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  • ‘First Man’ WebAR Experience Takes You To The Moon and Back

    The upcoming Ryan Gosling film receives a WebAR experience that uses the actual Moon to function. Universal Pictures First Man tells the story of the legendary Apollo 11 mission in which astronauts Neil Armstrong and Buzz Aldrin made history as the first human beings to set foot on the Moon. For NASA and their brilliant team of engineers,

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  • The Elder Scrolls: Blades Could Be Oculus Quest’s Biggest Hit Or Greatest Missed Opportunity
    The Elder Scrolls: Blades Could Be Oculus Quest’s Biggest Hit Or Greatest Missed Opportunity

    I think Ian said it best in his pre-Oculus Connect 5 predictions piece last week: a low-cost standalone VR headset that could run both Beat Saber and Superhot could dominate the VR market in the years to come. Well, we know Oculus Quest has Superhot, we know it’s a reasonable $399 and there are plenty of hints that Beat Saber is on the way. But what about a game that could go even further than that? Something with wider appeal that could really convince naysayers that this was a worthwhile gaming console? At first, I thought it could be Star Wars: Vader Immortal.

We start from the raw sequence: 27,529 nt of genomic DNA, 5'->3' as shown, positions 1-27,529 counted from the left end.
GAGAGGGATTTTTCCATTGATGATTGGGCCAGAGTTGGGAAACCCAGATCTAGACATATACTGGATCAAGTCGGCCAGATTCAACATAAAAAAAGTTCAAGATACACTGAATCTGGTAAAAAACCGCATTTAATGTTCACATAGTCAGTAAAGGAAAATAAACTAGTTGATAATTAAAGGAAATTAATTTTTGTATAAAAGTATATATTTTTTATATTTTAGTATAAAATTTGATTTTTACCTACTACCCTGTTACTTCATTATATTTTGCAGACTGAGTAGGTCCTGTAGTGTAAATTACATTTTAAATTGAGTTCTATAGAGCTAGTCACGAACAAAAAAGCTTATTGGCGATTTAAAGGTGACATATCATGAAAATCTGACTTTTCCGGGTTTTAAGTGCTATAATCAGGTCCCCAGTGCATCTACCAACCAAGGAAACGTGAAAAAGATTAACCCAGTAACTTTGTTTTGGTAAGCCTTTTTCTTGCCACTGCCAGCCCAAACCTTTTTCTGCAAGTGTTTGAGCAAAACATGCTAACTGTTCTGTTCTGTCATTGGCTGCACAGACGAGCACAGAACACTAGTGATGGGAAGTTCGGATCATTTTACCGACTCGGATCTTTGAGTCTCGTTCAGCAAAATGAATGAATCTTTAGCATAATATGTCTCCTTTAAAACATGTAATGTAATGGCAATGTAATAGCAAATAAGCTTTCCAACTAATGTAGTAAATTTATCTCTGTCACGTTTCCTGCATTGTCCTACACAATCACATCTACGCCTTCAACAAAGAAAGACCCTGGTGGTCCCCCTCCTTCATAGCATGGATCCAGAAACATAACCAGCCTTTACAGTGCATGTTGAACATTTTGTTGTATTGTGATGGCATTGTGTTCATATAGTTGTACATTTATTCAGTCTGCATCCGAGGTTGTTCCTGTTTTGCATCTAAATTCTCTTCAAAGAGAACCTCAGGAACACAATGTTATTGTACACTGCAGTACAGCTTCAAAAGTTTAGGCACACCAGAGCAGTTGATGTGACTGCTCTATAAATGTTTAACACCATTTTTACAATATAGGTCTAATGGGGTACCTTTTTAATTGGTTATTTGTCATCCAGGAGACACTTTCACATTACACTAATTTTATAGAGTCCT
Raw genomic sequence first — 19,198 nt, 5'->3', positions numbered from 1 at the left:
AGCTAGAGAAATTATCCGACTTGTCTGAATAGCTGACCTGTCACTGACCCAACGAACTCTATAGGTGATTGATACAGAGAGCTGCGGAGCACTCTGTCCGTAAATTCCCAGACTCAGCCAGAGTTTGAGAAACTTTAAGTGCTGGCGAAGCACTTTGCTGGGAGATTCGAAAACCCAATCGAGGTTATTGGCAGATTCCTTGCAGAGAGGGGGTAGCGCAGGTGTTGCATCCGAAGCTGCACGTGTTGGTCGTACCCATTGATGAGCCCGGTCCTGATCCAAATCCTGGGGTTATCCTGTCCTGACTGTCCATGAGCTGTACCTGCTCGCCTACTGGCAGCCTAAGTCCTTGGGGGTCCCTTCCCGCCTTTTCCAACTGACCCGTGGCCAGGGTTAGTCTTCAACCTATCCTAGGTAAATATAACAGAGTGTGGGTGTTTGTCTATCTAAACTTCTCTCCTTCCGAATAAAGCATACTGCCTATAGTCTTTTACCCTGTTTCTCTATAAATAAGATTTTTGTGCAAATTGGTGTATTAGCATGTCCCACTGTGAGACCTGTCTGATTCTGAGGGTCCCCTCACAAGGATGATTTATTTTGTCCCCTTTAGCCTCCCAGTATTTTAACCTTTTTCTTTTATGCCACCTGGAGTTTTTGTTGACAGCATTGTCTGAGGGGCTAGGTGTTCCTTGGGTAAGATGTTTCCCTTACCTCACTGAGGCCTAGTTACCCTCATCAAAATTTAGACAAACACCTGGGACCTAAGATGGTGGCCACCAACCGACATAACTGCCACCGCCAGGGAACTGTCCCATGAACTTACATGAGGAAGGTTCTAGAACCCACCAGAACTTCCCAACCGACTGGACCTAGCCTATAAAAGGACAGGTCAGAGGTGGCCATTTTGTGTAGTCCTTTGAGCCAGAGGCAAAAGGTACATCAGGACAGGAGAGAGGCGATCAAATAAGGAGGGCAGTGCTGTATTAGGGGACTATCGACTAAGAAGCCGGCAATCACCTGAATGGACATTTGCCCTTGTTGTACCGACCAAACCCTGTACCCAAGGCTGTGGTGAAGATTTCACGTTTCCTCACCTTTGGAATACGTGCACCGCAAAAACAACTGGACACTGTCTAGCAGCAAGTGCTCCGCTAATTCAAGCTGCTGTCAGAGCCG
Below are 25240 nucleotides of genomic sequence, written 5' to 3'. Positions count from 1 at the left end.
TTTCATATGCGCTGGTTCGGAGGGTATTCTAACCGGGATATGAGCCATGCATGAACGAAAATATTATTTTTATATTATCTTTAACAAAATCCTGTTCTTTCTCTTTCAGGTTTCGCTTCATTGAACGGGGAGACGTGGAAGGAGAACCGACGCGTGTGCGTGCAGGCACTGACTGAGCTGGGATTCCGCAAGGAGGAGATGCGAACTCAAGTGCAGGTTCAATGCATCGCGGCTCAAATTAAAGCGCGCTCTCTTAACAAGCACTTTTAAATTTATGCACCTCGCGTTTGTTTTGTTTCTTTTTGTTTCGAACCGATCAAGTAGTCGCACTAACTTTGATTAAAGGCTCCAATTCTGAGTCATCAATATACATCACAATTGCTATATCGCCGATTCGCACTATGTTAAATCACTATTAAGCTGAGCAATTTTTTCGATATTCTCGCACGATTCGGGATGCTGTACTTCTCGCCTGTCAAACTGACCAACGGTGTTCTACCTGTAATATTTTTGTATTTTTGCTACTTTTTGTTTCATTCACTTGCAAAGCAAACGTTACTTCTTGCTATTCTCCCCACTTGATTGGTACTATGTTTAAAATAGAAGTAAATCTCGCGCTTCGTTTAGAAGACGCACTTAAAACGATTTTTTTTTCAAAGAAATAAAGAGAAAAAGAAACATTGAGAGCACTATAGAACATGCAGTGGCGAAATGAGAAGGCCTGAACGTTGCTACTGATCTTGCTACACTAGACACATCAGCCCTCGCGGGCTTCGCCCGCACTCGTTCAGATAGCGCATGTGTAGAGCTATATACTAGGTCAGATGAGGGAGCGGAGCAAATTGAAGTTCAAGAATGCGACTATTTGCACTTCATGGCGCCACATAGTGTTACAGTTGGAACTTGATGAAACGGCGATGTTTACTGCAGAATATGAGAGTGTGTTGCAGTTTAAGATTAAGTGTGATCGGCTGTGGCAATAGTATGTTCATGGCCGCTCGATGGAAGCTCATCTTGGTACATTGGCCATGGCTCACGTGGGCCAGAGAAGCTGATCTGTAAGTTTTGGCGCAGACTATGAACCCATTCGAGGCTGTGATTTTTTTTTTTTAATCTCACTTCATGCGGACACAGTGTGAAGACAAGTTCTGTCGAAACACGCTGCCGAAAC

Then it hit me; it might actually be The Elder Scrolls: Blades.

    Despite its stunning visuals and breadth of content, Bethesda’s big new mobile game wasn’t met with an explosion of hype when it was revealed at E3 last June, largely due to the resistance to mobile gaming from those that prefer to play on consoles. Our ears pricked up, though, when we heard that the game was also coming to VR headsets. Specific devices weren’t confirmed, but Bethesda’s Todd Howard did show an image of an HTC Vive, promising cross-platform multiplayer, and explaining that he wants to release it on as many platforms as possible.